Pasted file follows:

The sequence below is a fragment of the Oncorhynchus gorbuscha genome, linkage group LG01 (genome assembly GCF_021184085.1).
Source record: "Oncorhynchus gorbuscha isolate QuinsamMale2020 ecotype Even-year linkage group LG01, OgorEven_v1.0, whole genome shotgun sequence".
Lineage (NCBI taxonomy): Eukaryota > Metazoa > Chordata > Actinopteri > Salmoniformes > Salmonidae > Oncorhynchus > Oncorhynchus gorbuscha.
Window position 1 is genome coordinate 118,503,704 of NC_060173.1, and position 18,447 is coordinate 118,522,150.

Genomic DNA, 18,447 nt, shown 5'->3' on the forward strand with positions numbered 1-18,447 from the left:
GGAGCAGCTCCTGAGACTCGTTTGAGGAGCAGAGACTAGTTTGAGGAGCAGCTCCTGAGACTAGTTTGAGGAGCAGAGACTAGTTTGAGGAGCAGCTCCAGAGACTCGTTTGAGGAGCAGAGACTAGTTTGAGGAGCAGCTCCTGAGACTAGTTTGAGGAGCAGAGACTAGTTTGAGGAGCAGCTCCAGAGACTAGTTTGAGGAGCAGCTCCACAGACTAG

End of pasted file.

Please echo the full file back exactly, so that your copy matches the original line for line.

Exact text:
The sequence below is a fragment of the Oncorhynchus gorbuscha genome, linkage group LG01 (genome assembly GCF_021184085.1).
Source record: "Oncorhynchus gorbuscha isolate QuinsamMale2020 ecotype Even-year linkage group LG01, OgorEven_v1.0, whole genome shotgun sequence".
Lineage (NCBI taxonomy): Eukaryota > Metazoa > Chordata > Actinopteri > Salmoniformes > Salmonidae > Oncorhynchus > Oncorhynchus gorbuscha.
Window position 1 is genome coordinate 118,503,704 of NC_060173.1, and position 18,447 is coordinate 118,522,150.

Genomic DNA, 18,447 nt, shown 5'->3' on the forward strand with positions numbered 1-18,447 from the left:
GGAGCAGCTCCTGAGACTCGTTTGAGGAGCAGAGACTAGTTTGAGGAGCAGCTCCTGAGACTAGTTTGAGGAGCAGAGACTAGTTTGAGGAGCAGCTCCAGAGACTCGTTTGAGGAGCAGAGACTAGTTTGAGGAGCAGCTCCTGAGACTAGTTTGAGGAGCAGAGACTAGTTTGAGGAGCAGCTCCAGAGACTAGTTTGAGGAGCAGCTCCACAGACTAG